Consumer confidence

LONDON - When launching a campaign, knowing your market can be the difference between success and failure, which is why research is key. Danuta Kean reports

You plan a campaign for indigestion tablets. The commercial is a witty take on after-dinner discomfort that has been the subject of water-cooler moments in offices across the South East. But despite high recognition in that region, it failed to create brand awareness north of Watford. Your client is unhappy, because the objective was to build market share in the North of England, and is now threatening to pull the account.

Does this mean that Northerners are immune to indigestion? No, it means you didn't do your research. Because if you had, you would know that although screening the commercial at 8.30pm was within the crucial hour after dinner when Southern indigestion sufferers would be thinking of pain relief, it was too late for Northern sufferers, whose evening meal is on average taken at 6pm.

Despite the homogenisation of accents, regional cultural differences remain strong. As Christian Lee, marketing and new business director at ZenithOptimedia, points out, high-quality research is vital in making sure that campaigns hit home across the UK.

Driving penetration

"Research enables you to look at regional distribution patterns and go to where the weakest sales are to drive greater penetration into the market," he explains. "Good research is about linking the localised campaigns to a client's general objectives."

A smart understanding of regional consumers enabled ZenithOptimedia to help Lloyds TSB boost sales of its mortgages in Wales and South East England in a newspaper campaign that delivered a 64% return on investment for the advertisers, according to The Newspaper Society.

It is the kind of market knowledge that any agency worth its salt should deliver, and by far the most established source of data is BMRB/TGI. Based on interviews with 25,000 adults and time diaries, and covering 4,000 brands in 500 product areas, it is updated quarterly and claims to deliver the most comprehensive source of in-depth research available. It can be mined to provide information on everything from media usage (see box) to brand awareness.

"The data is incredibly detailed," says Russell Budden, BMRB TGI marketing executive and media analyst. "For instance, if you are trying to plan a campaign in Scotland across several media platforms, you need to get the mix and timing right. Our data will tell you how and when Scottish consumers use the internet, what television they watch and how they regard regional newspapers."

Even bigger than TGI is Trinity Mirror's Beamer project, launched last year, which is based on 36,000 face-to-face interviews and analyses 72 brands, including Ford and Tesco, across 12 categories. Regularly updated, the service provides tailored data packages to enable clients to understand the lifestyles and media preferences of consumers. Trinity Mirror Regional's marketing manager Michelle Sutlieff, who worked on the project, says: "The data has resulted in much more successful advertising, because clients get better information on the impact of their media and what they should use to reach consumers."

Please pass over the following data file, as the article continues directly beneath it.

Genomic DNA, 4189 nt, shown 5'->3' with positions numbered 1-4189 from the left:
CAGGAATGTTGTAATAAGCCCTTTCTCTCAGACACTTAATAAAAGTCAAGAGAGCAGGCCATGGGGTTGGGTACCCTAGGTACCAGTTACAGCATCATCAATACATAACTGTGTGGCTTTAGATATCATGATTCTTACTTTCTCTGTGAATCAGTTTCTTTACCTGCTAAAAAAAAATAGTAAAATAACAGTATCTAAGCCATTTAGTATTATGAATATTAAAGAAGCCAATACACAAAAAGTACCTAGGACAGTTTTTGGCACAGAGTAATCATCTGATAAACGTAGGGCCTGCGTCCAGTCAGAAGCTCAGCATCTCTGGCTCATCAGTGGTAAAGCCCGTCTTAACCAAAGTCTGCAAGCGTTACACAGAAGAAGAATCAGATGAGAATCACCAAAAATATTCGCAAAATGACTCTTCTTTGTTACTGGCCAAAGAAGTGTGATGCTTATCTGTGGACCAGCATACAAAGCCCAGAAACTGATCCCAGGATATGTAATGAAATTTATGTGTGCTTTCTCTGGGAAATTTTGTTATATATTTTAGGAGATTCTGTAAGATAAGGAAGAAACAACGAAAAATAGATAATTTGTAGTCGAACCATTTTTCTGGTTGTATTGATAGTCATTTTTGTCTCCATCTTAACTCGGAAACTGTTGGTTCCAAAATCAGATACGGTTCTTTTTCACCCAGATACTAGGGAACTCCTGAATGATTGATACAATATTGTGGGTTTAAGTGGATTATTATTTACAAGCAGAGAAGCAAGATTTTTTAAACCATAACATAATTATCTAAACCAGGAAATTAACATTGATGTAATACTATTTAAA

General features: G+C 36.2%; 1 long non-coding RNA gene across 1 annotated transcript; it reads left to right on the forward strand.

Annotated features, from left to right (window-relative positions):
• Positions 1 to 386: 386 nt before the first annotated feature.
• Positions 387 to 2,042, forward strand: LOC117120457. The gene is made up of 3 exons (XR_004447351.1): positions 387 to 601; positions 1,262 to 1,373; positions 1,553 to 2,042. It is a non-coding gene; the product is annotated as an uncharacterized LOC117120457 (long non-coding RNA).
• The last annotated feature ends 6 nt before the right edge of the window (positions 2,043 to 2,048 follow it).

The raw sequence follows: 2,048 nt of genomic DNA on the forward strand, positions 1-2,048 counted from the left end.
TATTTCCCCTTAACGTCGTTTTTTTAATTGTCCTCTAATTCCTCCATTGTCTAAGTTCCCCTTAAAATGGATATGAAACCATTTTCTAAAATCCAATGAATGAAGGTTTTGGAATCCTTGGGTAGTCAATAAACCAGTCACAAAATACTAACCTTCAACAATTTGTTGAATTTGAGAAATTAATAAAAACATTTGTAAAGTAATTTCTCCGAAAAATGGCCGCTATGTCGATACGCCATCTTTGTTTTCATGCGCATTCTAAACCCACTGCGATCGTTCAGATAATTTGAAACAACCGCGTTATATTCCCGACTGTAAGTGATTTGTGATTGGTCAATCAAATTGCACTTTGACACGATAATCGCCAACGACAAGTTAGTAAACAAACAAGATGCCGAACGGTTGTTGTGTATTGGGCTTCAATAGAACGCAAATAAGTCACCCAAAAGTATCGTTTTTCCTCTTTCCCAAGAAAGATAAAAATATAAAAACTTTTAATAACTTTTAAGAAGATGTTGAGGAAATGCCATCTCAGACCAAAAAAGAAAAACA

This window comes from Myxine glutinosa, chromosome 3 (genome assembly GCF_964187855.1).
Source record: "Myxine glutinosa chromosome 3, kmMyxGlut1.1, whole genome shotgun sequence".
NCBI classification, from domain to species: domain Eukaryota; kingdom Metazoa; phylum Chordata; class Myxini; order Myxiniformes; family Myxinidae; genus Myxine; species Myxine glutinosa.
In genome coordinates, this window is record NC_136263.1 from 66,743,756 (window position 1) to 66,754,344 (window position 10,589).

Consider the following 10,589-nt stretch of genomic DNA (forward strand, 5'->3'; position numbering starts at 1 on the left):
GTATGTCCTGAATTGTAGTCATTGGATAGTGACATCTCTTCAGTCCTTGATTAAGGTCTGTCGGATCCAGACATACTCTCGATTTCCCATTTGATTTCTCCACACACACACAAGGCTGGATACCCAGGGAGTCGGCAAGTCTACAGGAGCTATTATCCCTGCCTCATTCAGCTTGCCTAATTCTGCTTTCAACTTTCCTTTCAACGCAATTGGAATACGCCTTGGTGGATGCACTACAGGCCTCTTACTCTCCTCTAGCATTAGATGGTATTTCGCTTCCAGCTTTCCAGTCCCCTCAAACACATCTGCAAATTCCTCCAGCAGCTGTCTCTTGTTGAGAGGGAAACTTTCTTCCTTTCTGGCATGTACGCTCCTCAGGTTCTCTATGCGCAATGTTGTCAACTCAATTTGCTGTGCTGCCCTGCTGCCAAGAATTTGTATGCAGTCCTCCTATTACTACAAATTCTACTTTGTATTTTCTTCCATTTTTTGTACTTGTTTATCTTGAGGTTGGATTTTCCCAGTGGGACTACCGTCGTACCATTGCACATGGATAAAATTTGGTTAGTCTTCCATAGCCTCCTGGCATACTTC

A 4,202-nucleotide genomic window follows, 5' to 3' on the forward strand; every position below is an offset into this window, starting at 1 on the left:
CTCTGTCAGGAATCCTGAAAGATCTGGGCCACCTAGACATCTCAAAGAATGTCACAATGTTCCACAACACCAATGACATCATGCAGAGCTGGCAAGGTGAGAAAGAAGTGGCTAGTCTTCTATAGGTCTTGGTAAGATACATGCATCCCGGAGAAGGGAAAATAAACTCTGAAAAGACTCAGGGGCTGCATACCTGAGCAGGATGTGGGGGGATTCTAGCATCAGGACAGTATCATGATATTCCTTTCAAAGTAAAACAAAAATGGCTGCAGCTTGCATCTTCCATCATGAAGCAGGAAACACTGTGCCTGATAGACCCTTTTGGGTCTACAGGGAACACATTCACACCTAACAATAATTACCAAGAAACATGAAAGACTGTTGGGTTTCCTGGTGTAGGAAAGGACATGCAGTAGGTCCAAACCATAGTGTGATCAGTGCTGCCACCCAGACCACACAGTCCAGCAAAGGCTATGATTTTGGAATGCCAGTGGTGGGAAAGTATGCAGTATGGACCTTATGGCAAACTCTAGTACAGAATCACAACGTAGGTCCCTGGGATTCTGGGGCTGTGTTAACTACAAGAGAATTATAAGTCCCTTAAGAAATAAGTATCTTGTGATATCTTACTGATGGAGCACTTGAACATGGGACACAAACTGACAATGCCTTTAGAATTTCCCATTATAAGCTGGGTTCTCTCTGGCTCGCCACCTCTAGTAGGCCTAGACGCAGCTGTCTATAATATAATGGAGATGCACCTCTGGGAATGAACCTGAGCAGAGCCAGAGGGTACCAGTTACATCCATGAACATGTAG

At Manchester-based MV Media, three full-time analysts are employed to interpret data gleaned from powerful geodemographics tool MicroMarketer Generation 3, as well as from local mapping that measures everything from media usage to customer spread. The data is so detailed that MV Media was able to show its client Going Places how it should tailor branch-level offers according to the age of residents in local catchment areas.

 

Unique insights

MediaCom has also added a groundbreaking research tool to its data capture. In 2005, the company invested in Real World Street, a long-running ethnological study of 25 households in the same street. Mick Mernagh, managing partner at MediaCom, explains: "One of the project's main aims was to give us an understanding of what it is like to live a life in one of our regions." Already running in Yorkshire, further Real World Streets are planned for the North West and Scotland.

Getting down to street level provides a cultural context for campaigns and highlights long-term trends that are not always picked up in one-off interviews, according to Mernagh. He claims MediaCom's Real World data has provided unique insights into consumer behaviour and regional attitudes.

He says: "For instance, food takes on a different meaning as you travel across the UK. People eat at different times and nights for the family takeaway are varied."

It is the kind of local information that ensures a campaign has maximum impact - and would have helped those hapless planners on the indigestion tablet account

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